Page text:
Germany's Merkel Pledges to Keep Funding Nuclear-Fusion Research

Angela Merkel prepares to press the button to generate the machine’s first burst of hydrogen plasma.

Photographer: Bernd Wuestneck/dpa via AP Photo

German Chancellor Angela Merkel said her government is committed to funding nuclear-fusion research as global energy needs keep growing.

“This money is well invested,” Merkel told reporters during a visit to an experimental fusion reactor in the northeastern city of Greifswald, where she pressed a button to generate the machine’s first burst of hydrogen plasma on Wednesday. “Maybe this moment will once be remembered as a milestone in fusion research.”

The chancellor, a physicist by training, and about 200 visitors at the Wendelstein 7-X site watched at the Max Planck Institute for Plasma Physics control room as a video screen lit up with a bright flash. Research director Thomas Klinge said the burst was 10 times hotter than the sun. Scientists are seeking to make hydrogen fusion, which uses the atomic reaction that powers the sun, safe for civilian power generation.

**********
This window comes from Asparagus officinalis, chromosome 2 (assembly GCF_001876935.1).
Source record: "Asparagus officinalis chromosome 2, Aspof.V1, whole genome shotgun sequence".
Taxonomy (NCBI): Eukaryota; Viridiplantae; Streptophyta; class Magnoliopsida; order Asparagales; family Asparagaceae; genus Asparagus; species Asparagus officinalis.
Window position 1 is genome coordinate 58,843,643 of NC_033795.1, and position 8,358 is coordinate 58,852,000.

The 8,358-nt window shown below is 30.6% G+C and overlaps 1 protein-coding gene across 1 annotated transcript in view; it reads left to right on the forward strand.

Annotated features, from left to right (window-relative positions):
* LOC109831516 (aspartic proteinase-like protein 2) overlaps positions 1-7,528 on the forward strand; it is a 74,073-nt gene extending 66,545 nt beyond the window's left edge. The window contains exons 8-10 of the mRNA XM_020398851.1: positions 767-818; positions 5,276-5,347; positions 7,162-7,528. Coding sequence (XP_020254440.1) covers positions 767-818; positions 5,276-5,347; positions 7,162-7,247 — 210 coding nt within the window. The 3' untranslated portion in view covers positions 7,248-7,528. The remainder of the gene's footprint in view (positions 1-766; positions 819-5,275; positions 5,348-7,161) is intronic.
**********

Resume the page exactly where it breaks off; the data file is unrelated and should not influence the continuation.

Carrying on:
Wendelstein 7-X is the world’s biggest fusion device of its kind, according to the Max Planck Institute. Germany’s federal government has funded about 80 percent of the Greifswald research centers 1.1 billion-euro ($1.2 billion) budget over the past 18 years, said Isabel Milch, a spokeswoman for the institute.

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